Arthur Shiwa Zárate shares insights into the journey that led to the research he conducted for his CSSH essay, “The American Sufis: Self-Help, Sufism, and Metaphysical Religion in Postcolonial Egypt.”
In this issue authors address the question of how putatively universal rules—imperial dictates, state laws, economic regimes, and consequential categories of social life like “religion,” “the market” and “indigeneity”—are translated into local vernaculars and adapted to local sites and singular needs. The process is rarely without friction, resistance, cost, or contest. To take a hydraulic metaphor, the essays offer a comparative viscosity of the force and limits of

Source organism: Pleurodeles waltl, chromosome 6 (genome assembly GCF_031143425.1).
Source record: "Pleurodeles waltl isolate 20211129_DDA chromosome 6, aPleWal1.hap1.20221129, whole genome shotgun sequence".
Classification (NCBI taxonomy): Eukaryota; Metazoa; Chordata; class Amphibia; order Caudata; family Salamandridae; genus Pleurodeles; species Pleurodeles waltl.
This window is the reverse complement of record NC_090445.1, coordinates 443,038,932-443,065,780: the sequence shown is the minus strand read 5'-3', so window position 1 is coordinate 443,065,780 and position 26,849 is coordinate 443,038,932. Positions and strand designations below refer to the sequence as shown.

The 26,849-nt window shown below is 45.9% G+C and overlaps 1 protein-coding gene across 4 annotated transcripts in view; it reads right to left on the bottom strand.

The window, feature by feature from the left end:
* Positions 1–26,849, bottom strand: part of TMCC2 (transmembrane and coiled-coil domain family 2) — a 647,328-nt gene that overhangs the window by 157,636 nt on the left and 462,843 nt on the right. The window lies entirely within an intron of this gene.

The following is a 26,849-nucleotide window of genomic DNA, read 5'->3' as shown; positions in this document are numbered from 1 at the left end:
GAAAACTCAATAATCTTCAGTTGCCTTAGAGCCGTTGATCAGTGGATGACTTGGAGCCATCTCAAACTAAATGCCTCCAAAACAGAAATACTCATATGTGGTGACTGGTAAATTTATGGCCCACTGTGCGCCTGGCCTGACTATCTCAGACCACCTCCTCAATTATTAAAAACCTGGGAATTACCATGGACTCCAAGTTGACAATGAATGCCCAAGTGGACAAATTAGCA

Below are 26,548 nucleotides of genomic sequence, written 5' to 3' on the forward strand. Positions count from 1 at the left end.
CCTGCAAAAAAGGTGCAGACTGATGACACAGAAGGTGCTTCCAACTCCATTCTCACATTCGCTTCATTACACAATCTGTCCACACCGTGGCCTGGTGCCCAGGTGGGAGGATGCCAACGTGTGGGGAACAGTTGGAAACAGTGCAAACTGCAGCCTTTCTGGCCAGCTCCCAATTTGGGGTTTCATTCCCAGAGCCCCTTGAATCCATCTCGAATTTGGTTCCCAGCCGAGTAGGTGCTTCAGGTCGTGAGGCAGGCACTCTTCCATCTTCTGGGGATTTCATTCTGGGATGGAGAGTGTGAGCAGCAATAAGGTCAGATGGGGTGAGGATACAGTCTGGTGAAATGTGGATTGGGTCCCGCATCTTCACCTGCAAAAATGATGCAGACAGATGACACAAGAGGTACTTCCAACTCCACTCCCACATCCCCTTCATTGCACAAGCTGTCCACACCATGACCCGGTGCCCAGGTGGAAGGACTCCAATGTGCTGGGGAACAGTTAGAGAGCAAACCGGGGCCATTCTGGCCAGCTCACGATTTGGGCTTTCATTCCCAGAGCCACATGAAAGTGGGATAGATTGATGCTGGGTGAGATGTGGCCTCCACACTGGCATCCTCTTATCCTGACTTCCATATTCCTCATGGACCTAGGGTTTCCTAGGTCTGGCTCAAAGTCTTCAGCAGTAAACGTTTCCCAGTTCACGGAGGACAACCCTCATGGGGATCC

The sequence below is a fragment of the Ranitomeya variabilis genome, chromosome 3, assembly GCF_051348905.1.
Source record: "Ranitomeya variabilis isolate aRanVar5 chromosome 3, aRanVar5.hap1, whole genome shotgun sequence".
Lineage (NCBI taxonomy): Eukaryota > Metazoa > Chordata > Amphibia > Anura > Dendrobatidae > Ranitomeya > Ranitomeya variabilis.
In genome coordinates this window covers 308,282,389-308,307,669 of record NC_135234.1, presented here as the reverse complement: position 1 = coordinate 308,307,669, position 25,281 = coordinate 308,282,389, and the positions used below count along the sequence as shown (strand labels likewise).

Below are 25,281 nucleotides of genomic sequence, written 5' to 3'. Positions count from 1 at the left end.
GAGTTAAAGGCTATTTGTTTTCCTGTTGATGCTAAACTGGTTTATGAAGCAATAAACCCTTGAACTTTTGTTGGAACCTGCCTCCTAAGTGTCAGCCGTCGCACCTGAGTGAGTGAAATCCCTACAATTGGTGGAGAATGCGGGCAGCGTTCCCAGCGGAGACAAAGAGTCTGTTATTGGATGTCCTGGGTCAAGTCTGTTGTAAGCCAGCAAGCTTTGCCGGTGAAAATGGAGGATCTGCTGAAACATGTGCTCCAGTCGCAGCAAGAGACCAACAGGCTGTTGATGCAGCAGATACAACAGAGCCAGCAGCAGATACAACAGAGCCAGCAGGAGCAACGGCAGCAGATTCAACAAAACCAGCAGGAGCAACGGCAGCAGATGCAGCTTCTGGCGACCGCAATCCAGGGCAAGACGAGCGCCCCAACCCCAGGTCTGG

flow. When standardizing classifications infill regional uses and users, what sorts of detours, dams, floods, and muddied waters follow? What new springs irrupt?
Daniel Andrew Birchok, Anthropology, University of Michigan-Flint